Donald Trump has had a bunch of bad weeks since effectively clinching the Republican presidential nomination in Indiana on May 3. But no week has been as bad as the one he just endured.
It began with Trump — stop me if you've heard this one before — in mid-feud. This time he decided to take on the Khan family, a Muslim American couple who spoke at the recent Democratic National Convention. The two lost their son, a captain in the Army, to a suicide bomber in Iraq in 2004.
Trump first insinuated that Ghazala Khan, the fallen captain's mother, was not allowed to speak at the convention because of her Muslim faith. Then he suggested the Khans were put up to their speech by Hillary Clinton's campaign. Then Trump played the victim himself, insisting that he had made sacrifices in his life, too, and arguing that it wasn't fair that the Khans got to attack him.
Republicans, already worried about Trump's effect on the party's chances of holding the Senate and House, insisted that they disagreed with Trump's stance — although only one — Rep. Adam Kinzinger of Illinois — said it meant he couldn't support his party's nominee.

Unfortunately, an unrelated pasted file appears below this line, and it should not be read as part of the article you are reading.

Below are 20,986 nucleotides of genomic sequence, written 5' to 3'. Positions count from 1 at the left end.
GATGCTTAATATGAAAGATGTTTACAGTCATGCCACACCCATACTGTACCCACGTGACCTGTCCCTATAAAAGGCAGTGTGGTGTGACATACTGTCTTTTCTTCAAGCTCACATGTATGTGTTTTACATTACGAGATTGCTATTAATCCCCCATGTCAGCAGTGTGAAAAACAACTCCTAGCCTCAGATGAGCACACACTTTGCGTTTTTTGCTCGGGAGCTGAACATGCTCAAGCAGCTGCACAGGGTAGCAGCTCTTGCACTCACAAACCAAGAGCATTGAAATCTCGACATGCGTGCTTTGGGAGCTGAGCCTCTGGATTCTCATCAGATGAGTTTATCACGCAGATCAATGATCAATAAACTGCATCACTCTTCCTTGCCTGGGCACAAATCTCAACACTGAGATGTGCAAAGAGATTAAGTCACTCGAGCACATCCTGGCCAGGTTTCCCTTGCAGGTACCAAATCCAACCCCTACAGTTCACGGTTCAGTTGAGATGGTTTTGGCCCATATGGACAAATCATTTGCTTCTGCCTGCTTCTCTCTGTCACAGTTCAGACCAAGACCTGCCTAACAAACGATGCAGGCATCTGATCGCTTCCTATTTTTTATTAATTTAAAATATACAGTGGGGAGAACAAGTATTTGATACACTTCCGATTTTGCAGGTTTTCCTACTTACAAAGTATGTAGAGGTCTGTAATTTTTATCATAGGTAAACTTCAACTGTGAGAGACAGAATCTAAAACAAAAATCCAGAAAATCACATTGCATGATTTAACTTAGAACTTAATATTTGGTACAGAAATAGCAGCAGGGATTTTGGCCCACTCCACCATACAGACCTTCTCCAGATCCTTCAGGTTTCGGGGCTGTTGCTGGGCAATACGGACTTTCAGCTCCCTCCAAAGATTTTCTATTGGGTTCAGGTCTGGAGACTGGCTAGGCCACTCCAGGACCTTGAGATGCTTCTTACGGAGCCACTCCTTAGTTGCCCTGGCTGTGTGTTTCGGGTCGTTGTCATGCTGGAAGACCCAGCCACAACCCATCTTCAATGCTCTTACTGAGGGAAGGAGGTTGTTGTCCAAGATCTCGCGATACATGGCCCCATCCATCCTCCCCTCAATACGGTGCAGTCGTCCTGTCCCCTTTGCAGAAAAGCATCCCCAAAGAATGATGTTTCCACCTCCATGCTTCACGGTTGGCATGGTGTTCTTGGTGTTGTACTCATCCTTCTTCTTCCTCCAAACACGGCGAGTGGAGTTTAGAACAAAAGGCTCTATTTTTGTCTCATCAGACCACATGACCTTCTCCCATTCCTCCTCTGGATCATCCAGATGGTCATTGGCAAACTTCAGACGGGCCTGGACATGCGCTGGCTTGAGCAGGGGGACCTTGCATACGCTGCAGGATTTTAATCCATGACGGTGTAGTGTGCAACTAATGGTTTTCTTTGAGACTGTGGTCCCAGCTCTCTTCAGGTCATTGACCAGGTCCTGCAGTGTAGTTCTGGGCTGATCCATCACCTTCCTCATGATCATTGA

The American public didn't much like Trump's comments, either. Three-quarters of voters disapproved of how Trump handled the Khan situation, according to a new Washington Post-ABC News poll; of that, 56 percent disapproved "strongly" of how he handled it. Just 13 percent of voters approved of how Trump acted. More than six in 10 Republicans believe Trump mishandled the Khan situation.
Speaking of Republicans, Trump continued to unnecessarily antagonize the GOP establishment he desperately needs to unify the party. In an interview with The Washington Post's Phil Rucker on Tuesday, Trump refused to say whether he would endorse Speaker Paul Ryan ahead of his primary challenge next week. Ditto Sens. John McCain of Arizona and Kelly Ayotte of New Hampshire.
After 48 hours of negative press and threats of internal revolt, Trump capitulated — throwing his support behind all three candidates on Friday, a decision that left anyone paying attention wondering why Trump had wasted two days fomenting rather than quieting internal Republican problems.
Last but not least, Trump lost his best friend this past week: polls. Long the rhetorical crutch that he could lean on even when he was under withering attack for something he said or did — "the polls show me winning," was his constant refrain — the polls abandoned Trump over the past seven days.
Surveys in key swing states such as New Hampshire, Pennsylvania and Michigan showed him trailing, and even in what should be safe GOP states — like Georgia — Trump was lagging behind Clinton. National polls were no better. The Post-ABC poll showed him behind by eight points, and it was only one of a slew of data points that put Trump well behind Clinton.
Yes, it is still August. And there are 93 days until the Nov. 8 election. Things can and will change.
But Trump hasn't had a good week since May 3. And his weeks are getting worse, not better. If he loses — and loses big — we will remember this seven-day period as the time when the bottom dropped out.